A greedy Sainsbury's executive received corrupt payments totalling £4.9m from a huge potato supplier who lavished him with "excessive gifts and hospitality" for granting them a lucrative multi-million pound contract.
Buyer John Maylam, 44, ran up a £200,000 bill at London's Claridge's Hotel; enjoyed a luxury £350,000 twelve-day holiday to the Monaco Grand Prix and received cash payments totalling hundreds of thousands of pounds stuffed inside brown envelopes.
Maylam, (pic.top) of Bearstead, Maidstone has pleaded guilty to corruption between January 1, 2006 and January 1, 2008 by accepting gifts from directors of potato giants Greenvale AP and acquiring criminal property, namely £1,158m held in a Luxembourg bank account.
Greenvale's account manager, David Baxter, 50, (pic.mid.) of Hinstock, Market Drayton has pleaded guilty to corruptly giving Maylam gifts and consideration between the same dates and acquiring criminal property, namely goods, services and cash between June 1 and July 1, 2007.
Both men will be sentenced after the trial of Greenvale finance director Andrew Behagg, 60, (pic.bottom) of London Road, Cambridge, who denies corruption and told police he was the victim of "extortion" by Maylam.
"What this case concerns is corruption on a massive scale through the payments of gifts and hospitality," prosecutor Mr. Paul Ozin told the Croydon Crown Court jury today. "As a result of the corruption Greenvale gained the benefit of keeping Sainsbury's' valuable business and overcharging Sainsbury's for potatoes."
The £40m contract was ratified by Maylam and Greenvale poured £8.7m of Sainsbury's money into an account nicknamed 'The Fund' - paying Maylam and his associates £4.9m and keeping the remainder for themselves, the jury were told.
"Mr. Maylam was corrupted with wholly excessive gifts and hospitality to show favour to Greenvale and work against the interests of his own employers," explained Mr. Ozin. "The hospitality ran into many hundreds of thousands of pounds.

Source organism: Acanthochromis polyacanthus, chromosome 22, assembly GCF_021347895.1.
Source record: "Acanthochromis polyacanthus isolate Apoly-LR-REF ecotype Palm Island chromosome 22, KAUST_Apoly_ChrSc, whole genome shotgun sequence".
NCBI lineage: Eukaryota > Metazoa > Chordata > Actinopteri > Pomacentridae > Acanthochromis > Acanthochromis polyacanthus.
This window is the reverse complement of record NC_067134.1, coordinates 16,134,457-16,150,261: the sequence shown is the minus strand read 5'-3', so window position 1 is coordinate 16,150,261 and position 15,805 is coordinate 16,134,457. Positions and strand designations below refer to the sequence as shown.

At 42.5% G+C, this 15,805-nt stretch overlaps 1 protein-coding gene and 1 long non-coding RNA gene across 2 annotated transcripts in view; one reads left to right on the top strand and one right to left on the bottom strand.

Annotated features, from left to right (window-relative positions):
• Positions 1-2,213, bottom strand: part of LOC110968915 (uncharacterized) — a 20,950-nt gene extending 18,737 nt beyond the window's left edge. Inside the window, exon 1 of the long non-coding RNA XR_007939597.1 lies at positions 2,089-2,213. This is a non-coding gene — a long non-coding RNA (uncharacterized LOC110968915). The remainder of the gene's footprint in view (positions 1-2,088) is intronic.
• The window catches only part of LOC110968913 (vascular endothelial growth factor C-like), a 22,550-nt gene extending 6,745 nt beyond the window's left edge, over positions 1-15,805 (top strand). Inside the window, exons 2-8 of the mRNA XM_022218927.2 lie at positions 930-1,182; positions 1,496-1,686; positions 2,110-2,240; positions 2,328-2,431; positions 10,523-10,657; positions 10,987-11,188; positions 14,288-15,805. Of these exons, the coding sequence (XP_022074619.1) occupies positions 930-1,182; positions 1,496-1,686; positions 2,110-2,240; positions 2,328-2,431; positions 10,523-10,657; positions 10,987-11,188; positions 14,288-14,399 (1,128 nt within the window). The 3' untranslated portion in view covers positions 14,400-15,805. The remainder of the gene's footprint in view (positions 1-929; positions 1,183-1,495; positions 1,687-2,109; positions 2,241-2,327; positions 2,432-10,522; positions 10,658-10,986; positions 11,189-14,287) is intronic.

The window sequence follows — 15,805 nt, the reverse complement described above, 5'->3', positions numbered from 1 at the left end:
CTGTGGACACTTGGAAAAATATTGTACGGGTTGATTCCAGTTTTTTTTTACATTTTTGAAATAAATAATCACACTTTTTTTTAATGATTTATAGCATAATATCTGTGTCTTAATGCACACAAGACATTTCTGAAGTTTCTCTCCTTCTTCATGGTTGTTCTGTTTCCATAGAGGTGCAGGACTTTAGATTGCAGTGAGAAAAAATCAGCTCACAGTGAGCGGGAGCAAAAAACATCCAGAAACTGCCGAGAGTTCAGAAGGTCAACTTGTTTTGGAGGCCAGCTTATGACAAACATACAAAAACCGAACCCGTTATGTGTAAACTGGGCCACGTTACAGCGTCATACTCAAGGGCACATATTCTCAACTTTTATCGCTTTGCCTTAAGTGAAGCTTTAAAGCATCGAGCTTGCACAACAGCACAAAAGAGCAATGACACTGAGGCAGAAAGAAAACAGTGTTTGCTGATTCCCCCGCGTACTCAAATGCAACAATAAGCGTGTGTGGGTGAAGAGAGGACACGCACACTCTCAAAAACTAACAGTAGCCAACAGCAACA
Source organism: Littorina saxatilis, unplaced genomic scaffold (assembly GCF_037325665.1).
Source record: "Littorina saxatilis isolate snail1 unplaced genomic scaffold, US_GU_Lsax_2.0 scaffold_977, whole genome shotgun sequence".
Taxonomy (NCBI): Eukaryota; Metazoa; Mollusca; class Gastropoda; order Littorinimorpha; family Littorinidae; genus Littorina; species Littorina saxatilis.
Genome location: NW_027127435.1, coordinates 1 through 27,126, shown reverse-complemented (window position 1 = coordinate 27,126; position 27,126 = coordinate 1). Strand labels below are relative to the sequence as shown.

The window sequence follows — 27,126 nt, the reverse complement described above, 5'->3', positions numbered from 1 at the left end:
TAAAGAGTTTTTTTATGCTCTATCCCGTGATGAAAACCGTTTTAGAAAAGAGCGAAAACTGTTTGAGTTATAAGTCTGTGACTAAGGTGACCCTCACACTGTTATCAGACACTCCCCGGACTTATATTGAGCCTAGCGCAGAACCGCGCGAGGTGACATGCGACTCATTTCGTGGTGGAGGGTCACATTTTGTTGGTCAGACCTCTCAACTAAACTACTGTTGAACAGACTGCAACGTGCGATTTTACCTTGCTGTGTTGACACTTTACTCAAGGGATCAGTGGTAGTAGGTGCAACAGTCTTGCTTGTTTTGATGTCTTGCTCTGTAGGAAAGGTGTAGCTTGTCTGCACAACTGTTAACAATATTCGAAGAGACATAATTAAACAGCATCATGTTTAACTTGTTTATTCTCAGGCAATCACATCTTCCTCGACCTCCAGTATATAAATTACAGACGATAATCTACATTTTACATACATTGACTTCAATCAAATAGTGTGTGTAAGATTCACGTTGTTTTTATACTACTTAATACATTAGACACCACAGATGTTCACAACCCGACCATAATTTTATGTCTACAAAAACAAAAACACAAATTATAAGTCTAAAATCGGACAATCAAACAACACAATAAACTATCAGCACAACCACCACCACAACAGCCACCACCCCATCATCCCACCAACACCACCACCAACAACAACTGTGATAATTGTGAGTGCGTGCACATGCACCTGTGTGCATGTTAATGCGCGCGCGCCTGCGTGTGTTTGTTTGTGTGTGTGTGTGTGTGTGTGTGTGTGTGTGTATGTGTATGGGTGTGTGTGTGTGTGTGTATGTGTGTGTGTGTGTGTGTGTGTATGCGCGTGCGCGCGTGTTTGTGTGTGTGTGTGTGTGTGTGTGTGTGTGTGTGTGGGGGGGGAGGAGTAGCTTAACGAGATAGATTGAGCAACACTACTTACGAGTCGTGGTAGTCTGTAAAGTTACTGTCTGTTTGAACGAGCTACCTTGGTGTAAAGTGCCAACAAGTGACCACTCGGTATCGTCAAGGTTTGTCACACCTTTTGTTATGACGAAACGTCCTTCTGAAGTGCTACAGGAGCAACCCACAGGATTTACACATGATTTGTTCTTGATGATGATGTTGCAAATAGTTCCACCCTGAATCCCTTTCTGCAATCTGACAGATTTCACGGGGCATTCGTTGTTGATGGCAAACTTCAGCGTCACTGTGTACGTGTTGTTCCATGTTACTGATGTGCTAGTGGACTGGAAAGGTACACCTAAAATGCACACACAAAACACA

"Firstly they reimbursed Mr. Maylam's own extravagant expenses after he entertained himself at luxury restaurants and hotels, paying his bills at luxury london hotel's, including Claridge's, which came to two hundred thousand pounds.
"Not only was he staying at the hotel, but he was using it as a bank and withdrawing thousands of pounds.
"There were further payments for luxury holidays abroad and very, very lavish corporate entertainment."
Greenvale were overcharging Sainsbury's to finance the bribes and the supermarket giant knew nothing of the arrangement, said Mr. Ozin. "What is in it for Sainsbury's to fund Mr. Maylam's stays at Claridges, dining on fine food and drinking champagne while at the same time taking out large sums of cash?"
Sainsbury's own code of conduct demands all hospitality gifts must be placed in a charity raffle and failure to do so may result in misconduct proceedings and dismissal.
"Further money was syphoned off by Mr. Maylam by using bogus businesses pretending to be something else and became another way of taking lot's of money," added the prosecutor.
"One and a half million pounds was paid to Mr. Maylam through third parties and a bank account in Luxembourg. The payments were made on the bogus basis they were for potato research or storage of potatoes in Spain.
"A peculiar feature of the corruption was that it was self-funding. Greenvale were not paying for it, Sainsbury's were paying for the corruption of their own buyer and this was achieved by overcharging Sainsbury's."
Baxter, who was based at offices in Stoke Heath will give evidence against Behagg, who worked from Chatteris. "Mr. Baxter paints a picture of corruption that goes to the very heart of Greenvale. To the senior management," said Mr. Ozin.
Baxter claims Maylam had an arrangement with the company's chief executive officer from June, 2005 to receive secret cash reimbursements for his expenses.
"Mr. Maylam sent his receipts in envelopes to Mr. Baxter's home address to avoid Greenvale scrutiny and he then took them to Mr. Behagg. Mr. Baxter would then deliver the cash in a brown envelope to Mr. Maylam.
"Mr Baxter says 'The Fund' was discussed in senior management meetings that were attended by Mr. Behagg, who explained to the others what went through the books.
"Mr. Maylam then made it clear he wanted more and was told the payment could be for a consultancy report, which was suggested by Mr. Behagg. This resulted in a payment of eighty-five thousand pounds."
Sainsbury's also ended up paying more for Greenvale's potatoes than agreed.
"What happened under Sainsbury's radar was that Mr. Maylam was agreeing to massive increases in the price of potatoes. The prices were much too high.
"One technique was to add on one pound to a crate and with the volume we are talking about it soon adds up," said Mr. Ozin. "They also supplied smaller packs for the same price and there were illogical prices for new packs."
Behagg was arrested and questioned by fraud detectives. "He said Mr. Baxter told him Mr. Maylam was offering better prices in return for Greenvale providing him with entertainment and hospitality.
"They believed that if they did not do what Mr. Maylam was asking they would lose Sainsbury's business. He described is as 'extortion' by Mr. Maylam.
"He said he assumed Mr. Maylam had the permission of Sainsbury's to use 'The Fund' for whatever he wanted.
"His explanation that Sainsbury's knew what was going on is incredible."
The trial is expected to last three weeks.